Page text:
Playing to Your Weakness: Lessons from the Bhagavad-Gita

I am one of those people who love to take what business coaches refer to as “Assessments”. One recognized assessment known as DiSC pegs me as “Results Oriented”.  The Myers Briggs Type Indicator, probably the most well known assessment out there, categorizes me as ENTJ – which, as one fellow coach reminded me, is the same personality profile as General George Patton.

I like to get things done, and get things done my way. That’s always seemed like a strength to me. The flip side of this is that I am profoundly uncomfortable doing things that I suspect I am not good at, will do badly, feel I am not cut out for, or fear I will look noticeably awkward attempting.

But what happens when what you are really good at is something you have come to dislike, that makes you dread getting up on Monday morning? What if what really captivates you, gets the creative juices going, and just feels so right is something that you are, well, not so good at? Something, in fact, that might highlight areas where you feel you are weak?

A few years ago I started to practice yoga, as a way to relieve stress from my busy, hardcore sales job. I am not what you – what I – would immediately think of as “a yogini”: I am not super thin, lithe, naturally flexible, or 28 years old. But it was my great fortune, several years ago, to stumble upon an incredible teacher who pushed and encouraged me, eventually challenging me to get my yoga teaching certification this past fall.

BGKrishnaArjunaAnd here’s where I want to bring in that 2500-year-old text, The Bhagavad-Gita – partly because I read it and loved it during my yoga teacher training, partly because it turns this idea of being “Results Oriented” on its head, and partly because it proves that 2500 years ago people probably knew more than all of us coaches and advisors today about motivation, and about living a satisfying life in alignment with your values.

The action takes place on a battlefield.  And it’s important to note that this battlefield is metaphorical, ie, ‘the great battlefield of life’. The warrior Arjuna has ridden out to fight and stops to scan the field, suddenly comprehending how many friends, brothers, teachers, and fellow warriors will be annihilated in the bloody destruction of war. He throws down his weapons in despair.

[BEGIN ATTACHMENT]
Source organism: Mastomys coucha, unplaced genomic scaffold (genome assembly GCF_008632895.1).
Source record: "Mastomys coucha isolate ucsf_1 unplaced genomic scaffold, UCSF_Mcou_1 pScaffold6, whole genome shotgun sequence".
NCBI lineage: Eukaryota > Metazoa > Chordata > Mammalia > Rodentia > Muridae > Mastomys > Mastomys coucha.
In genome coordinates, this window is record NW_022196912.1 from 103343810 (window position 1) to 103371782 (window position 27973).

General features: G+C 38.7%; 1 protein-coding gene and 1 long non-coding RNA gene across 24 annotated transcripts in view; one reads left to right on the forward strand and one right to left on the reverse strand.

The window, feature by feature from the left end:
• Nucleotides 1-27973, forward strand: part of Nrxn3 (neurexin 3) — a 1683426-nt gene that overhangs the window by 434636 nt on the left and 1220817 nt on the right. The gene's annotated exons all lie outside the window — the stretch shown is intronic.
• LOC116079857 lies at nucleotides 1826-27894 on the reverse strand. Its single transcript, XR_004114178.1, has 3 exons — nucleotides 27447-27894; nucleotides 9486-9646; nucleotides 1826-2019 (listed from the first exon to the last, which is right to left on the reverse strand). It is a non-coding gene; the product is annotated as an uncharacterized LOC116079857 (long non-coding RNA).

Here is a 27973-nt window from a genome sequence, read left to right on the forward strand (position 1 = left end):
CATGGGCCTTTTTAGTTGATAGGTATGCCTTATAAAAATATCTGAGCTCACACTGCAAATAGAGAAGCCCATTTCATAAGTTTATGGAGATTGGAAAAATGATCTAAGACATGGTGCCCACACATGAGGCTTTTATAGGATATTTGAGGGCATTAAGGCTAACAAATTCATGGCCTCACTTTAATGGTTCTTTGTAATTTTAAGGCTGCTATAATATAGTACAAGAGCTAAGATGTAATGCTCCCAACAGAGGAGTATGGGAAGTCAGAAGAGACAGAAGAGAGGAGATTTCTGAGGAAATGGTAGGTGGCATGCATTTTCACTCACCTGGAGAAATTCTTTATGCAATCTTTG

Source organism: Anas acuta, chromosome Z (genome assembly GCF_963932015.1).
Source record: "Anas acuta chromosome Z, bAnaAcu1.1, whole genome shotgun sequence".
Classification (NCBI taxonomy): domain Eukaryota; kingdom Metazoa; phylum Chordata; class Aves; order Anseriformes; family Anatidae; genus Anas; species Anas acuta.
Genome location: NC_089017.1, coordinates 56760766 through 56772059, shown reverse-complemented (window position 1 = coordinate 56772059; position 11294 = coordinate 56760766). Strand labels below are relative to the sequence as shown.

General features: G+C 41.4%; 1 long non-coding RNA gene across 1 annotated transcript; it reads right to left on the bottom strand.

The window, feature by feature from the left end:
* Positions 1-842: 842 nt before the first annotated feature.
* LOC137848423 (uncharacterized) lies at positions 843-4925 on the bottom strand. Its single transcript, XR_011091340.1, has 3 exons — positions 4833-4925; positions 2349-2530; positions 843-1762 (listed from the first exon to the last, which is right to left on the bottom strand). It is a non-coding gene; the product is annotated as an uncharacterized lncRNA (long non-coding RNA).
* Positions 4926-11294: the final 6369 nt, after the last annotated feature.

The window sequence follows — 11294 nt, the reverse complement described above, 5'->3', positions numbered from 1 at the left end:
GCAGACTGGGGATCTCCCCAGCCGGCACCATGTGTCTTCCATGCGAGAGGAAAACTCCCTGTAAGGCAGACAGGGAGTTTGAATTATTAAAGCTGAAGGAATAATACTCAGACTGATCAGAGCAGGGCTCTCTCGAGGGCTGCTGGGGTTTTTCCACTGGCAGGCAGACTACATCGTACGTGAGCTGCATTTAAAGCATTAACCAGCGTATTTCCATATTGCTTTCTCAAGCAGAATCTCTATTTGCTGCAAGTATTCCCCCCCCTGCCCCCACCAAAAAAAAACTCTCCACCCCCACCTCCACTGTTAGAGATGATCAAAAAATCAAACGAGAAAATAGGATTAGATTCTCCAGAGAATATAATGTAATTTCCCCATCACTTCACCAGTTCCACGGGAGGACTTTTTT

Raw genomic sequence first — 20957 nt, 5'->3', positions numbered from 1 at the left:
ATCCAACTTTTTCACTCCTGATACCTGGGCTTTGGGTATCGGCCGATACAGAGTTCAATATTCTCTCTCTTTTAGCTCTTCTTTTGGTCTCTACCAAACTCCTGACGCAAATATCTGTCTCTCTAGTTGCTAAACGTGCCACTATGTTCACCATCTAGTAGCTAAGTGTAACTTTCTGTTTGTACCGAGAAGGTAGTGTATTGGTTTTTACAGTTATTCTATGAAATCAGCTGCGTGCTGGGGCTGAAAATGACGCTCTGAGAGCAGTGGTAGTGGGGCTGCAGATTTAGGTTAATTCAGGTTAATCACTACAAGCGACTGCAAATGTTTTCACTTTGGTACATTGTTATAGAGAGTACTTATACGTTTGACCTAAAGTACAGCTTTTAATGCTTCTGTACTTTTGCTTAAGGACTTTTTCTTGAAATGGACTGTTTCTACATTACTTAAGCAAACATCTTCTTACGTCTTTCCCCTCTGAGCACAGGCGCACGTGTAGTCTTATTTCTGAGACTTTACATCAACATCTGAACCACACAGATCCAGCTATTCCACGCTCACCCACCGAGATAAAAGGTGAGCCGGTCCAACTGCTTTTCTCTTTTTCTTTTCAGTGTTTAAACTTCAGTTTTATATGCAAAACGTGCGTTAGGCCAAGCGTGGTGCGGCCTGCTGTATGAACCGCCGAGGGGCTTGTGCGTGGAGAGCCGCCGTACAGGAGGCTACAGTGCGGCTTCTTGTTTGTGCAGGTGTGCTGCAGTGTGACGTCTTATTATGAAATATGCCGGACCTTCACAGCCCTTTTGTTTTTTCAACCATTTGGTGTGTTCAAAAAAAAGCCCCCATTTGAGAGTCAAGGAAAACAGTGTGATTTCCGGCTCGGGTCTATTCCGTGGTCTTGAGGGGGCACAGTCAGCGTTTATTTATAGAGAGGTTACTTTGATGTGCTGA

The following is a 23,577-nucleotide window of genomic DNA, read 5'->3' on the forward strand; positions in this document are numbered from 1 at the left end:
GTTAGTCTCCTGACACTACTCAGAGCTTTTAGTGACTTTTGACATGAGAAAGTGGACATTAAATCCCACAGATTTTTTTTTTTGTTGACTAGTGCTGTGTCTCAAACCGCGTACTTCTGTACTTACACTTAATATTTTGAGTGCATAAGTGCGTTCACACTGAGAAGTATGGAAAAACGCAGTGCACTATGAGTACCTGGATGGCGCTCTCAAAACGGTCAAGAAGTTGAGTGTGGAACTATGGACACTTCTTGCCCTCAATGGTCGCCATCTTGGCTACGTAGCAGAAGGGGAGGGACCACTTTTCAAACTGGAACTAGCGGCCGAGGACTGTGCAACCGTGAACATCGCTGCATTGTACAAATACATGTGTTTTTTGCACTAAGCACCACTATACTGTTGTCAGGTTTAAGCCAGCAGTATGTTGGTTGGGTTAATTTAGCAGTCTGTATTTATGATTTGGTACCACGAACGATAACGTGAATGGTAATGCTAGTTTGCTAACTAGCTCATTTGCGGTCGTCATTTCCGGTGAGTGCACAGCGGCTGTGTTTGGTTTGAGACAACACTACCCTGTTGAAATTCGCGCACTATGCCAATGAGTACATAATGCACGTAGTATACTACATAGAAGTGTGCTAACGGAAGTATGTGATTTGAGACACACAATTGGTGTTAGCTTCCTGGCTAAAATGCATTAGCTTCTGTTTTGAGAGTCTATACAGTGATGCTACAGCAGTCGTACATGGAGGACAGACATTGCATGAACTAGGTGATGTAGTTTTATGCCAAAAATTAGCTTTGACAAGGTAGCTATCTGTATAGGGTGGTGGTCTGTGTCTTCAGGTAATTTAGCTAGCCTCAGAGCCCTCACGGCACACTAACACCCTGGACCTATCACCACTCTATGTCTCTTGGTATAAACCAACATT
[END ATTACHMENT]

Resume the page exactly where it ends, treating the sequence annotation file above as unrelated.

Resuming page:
You see, Arjuna was results oriented too – and the result he was looking for was the righteousness and glory of victory. But when he came to the conclusion that, as far as he could tell in that moment, no good was going to come of his picking up his sword and being the warrior he was born to be, he faltered.

Enter Krishna, aka God, who up until now has been disguised as Arjuna’s charioteer. He tells Arjuna:

“You have a right to your actions,
But never to your actions’ fruits.
Act for action’s sake.
And do not be attached to inaction

Self possessed, resolute, act
Without any thought of results,
Open to success or failure…”

Get that? – you need to act WITHOUT ANY THOUGHT OF RESULTS. That is a very hard one to swallow, but it is also the way to set yourself free to be creative, to take risks, to fall on your face, to try something new, and maybe to achieve something great.

This makes no sense to Arjuna, whose thoughts are all over the place, weighing the pros and cons, as he tries to reason this out:

“The mind is restless, unsteady,
Turbulent, wild, stubborn;
Truly it seems to me
As hard to master as the wind.”

And Krishna gives him the greatest advice, basically telling him forget about victory and winning, about looking good, about the results you think you should get – act according to what you know in your heart you are meant to do:

“It is better to do your own duty
Badly, than to perfectly do
Another’s; you are safe from harm
When you do what you should be doing.”

Arjuna is a warrior, and he is meant to fight. And perhaps it is not so far fetched for any of us to heed the same advice that Krishna gives Arjuna:  that rather than throw in the towel, do nothing, or play on a small sad field where we know we won’t fail, we must:

“Let go of your grief, and fight!”

I am now a certified yoga teacher.  I did not metamorphosize into my idea of a what a successful yoga teacher should be like/look like, ie super thin, lithe, naturally flexible, or 28 years old. Yet despite this fact, opportunities to teach yoga or to combine this learning in unique ways with the work I do as an advisor and coach are presenting themselves to me on a weekly basis. And when I teach, or find creative ways to add some yoga into my other work, it feels really, really good – as if I am doing ‘what I should be doing.’

That results-oriented voice of General Patton is still there inside me, though I am able to quiet it a bit more easily these days. I pay more attention to the opportunities that present themselves to me rather than trying to force the results that I imagine are optimum. I accept more easily that I don’t always know what the outcome will be, and that all I can do is try to listen to the wisdom of my own heart. “To be self possessed, resolute” and do my best, “open to success or failure”.  And maybe most important,  I now understand that it is in this way that undreamt of possibilities are born.

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